Co-authors (L to R): Philip S. Choi, Catherine Dulac, Alexander F. Schier, Wen-Yee Choi, Lisa Zakhary, and Sophie Caron
Modern genetics textbooks highlight the concept of the ‘central dogma’ which states that DNA is transcribed into messenger RNA (mRNA) and that mRNA is subsequently translated into proteins. Yet, only a small fraction (~2-3%) of these mRNAs actually encodes proteins in higher eukaryotes. What do the rest of the mRNAs do? It is becoming increasingly appreciated that many of these mRNAs comprise non-coding RNA that play critical roles as gene regulators. One specific class of non-coding RNAs is called microRNAs (miRNAs), which, as the name suggests, are short ~22-26 nucleotide RNAs that regulate gene expression by directing degradation and/or preventing translation of protein encoding mRNAs. It is widely believed that higher vertebrates like human and mice harbor 400-500 genomic miRNAs which act either alone or in combination to regulate ~30% of their genes and to control such varied processes as heart formation, stem cell division, and lung development. Which miRNAs act on which target genes to affect which developmental processes?
Our lab has been interested in understanding the mechanisms that regulate development of olfactory sensory neurons (OSNs), which are the cells that detect odorants in the environment. While most research in the field has focused on protein regulators of genes called transcription factors, we wondered whether non-coding RNAs might play an important role. Now, in a study published in Neuron (Choi et al., 2008), we show that at least 90 miRNAs are expressed in the olfactory system of mice and that the miR-200 family of miRNAs is particularly important for development of progenitor cells into OSNs.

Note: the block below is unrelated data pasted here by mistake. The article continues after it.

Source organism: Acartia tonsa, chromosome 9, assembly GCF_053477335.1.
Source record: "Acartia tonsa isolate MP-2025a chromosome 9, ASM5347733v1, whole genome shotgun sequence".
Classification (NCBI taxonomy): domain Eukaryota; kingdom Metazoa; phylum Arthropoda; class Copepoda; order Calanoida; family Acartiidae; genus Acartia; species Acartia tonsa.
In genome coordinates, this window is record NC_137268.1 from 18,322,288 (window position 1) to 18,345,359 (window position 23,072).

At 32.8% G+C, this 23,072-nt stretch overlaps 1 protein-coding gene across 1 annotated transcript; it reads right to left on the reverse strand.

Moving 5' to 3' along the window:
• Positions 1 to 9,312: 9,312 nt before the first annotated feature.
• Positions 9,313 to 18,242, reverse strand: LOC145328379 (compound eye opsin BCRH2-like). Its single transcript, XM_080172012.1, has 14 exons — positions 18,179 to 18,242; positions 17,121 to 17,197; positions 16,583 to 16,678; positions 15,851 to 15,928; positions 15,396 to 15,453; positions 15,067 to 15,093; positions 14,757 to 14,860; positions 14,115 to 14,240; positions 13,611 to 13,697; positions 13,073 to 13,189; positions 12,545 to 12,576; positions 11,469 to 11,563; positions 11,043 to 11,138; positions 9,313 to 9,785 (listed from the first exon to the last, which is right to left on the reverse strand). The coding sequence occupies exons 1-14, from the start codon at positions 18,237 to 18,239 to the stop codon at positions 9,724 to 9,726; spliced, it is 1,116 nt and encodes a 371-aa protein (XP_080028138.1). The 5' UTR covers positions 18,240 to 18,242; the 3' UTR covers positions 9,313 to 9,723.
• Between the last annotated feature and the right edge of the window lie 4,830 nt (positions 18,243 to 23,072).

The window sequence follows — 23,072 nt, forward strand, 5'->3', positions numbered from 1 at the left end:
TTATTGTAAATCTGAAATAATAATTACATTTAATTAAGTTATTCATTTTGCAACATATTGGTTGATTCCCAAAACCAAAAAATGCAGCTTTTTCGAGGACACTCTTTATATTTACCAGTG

Initially, we were intrigued that no abnormal phenotypes arose when we eliminated the function of those miRNAs expressed in mature OSNs. However, eliminating the function of those miRNAs expressed in OSN progenitor cells prevented OSN maturation, resulting in cell death and indicating that miRNAs are specifically required for olfactory neurogenesis. We then took advantage of zebrafish, which allowed us to eliminate the function of individual miRNAs within an olfactory system that is remarkably conserved relative to mice. Inhibition of a single family (miR-200) of miRNAs, which we show to be specifically expressed in OSN progenitor cells, prevented development into mature OSNs, indicating that a single miRNA family is critically important for olfactory neurogenesis.
We are currently working to elucidate the targets through which the miR-200 family acts in this process and to further the zebrafish model as a platform for dissecting the functions of other interesting olfactory-expressed miRNAs. In the meantime, we hope that genetics textbooks will be updated to reflect the outsized role that small, non-coding RNAs play in developmental biology.